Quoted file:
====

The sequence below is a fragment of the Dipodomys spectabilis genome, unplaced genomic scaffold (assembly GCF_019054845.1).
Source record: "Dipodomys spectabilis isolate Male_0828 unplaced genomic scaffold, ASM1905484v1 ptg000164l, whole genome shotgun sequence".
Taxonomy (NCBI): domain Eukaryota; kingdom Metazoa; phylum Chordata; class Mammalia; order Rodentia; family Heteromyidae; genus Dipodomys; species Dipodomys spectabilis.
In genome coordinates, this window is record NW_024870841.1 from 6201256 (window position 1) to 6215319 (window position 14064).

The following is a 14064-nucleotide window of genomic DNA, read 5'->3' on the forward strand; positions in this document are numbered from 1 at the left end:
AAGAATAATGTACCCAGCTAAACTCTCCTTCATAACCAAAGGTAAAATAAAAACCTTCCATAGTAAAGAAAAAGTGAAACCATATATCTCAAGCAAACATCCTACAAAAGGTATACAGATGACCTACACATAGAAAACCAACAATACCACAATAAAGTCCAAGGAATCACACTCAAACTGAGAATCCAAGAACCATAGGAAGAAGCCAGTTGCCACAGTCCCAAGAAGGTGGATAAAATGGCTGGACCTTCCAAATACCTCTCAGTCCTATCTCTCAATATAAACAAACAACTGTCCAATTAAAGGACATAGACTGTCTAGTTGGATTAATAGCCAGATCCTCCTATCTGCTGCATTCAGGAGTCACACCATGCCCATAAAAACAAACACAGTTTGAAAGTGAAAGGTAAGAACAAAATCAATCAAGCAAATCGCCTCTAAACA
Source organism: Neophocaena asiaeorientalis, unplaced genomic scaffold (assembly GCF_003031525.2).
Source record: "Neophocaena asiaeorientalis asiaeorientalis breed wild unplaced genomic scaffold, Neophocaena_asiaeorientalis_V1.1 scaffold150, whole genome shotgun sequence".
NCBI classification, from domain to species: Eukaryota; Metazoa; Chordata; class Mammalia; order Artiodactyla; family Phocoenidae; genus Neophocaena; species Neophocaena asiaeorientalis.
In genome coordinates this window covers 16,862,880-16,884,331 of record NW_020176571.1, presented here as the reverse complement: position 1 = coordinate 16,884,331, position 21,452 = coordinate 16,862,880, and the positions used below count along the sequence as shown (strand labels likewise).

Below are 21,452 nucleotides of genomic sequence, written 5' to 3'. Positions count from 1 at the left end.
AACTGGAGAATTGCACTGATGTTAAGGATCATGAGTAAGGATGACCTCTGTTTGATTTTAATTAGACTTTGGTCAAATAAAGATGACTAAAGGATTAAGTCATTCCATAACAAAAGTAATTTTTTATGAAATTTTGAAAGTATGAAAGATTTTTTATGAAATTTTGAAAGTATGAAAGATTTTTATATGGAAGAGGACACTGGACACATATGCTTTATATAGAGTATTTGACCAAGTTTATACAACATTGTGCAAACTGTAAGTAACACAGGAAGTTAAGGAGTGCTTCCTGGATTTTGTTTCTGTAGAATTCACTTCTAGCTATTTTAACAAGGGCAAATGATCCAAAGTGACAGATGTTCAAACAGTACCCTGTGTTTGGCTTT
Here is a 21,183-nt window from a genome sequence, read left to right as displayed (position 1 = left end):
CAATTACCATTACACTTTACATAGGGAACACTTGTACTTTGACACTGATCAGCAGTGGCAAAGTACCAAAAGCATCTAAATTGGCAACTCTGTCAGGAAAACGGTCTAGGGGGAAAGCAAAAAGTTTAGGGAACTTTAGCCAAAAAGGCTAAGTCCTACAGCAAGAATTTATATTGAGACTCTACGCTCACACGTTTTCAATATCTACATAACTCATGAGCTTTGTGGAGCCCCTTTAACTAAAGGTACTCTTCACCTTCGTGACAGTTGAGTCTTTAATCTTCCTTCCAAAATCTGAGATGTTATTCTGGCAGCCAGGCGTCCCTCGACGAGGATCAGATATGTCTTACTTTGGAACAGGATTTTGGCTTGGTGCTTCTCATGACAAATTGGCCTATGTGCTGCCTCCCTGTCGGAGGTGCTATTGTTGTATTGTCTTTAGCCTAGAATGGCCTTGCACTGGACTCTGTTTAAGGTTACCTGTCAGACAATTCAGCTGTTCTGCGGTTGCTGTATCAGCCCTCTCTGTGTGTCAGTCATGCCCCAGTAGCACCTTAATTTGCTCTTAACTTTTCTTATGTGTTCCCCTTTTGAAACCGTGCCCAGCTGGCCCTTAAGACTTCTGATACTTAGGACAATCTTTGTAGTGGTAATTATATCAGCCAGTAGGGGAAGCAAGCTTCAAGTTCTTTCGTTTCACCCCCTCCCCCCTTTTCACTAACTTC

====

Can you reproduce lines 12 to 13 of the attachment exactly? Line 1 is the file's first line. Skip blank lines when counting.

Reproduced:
AACTGGAGAATTGCACTGATGTTAAGGATCATGAGTAAGGATGACCTCTGTTTGATTTTAATTAGACTTTGGTCAAATAAAGATGACTAAAGGATTAAGTCATTCCATAACAAAAGTAATTTTTTATGAAATTTTGAAAGTATGAAAGATTTTTTATGAAATTTTGAAAGTATGAAAGATTTTTATATGGAAGAGGACACTGGACACATATGCTTTATATAGAGTATTTGACCAAGTTTATACAACATTGTGCAAACTGTAAGTAACACAGGAAGTTAAGGAGTGCTTCCTGGATTTTGTTTCTGTAGAATTCACTTCTAGCTATTTTAACAAGGGCAAATGATCCAAAGTGACAGATGTTCAAACAGTACCCTGTGTTTGGCTTT
Here is a 21,183-nt window from a genome sequence, read left to right as displayed (position 1 = left end):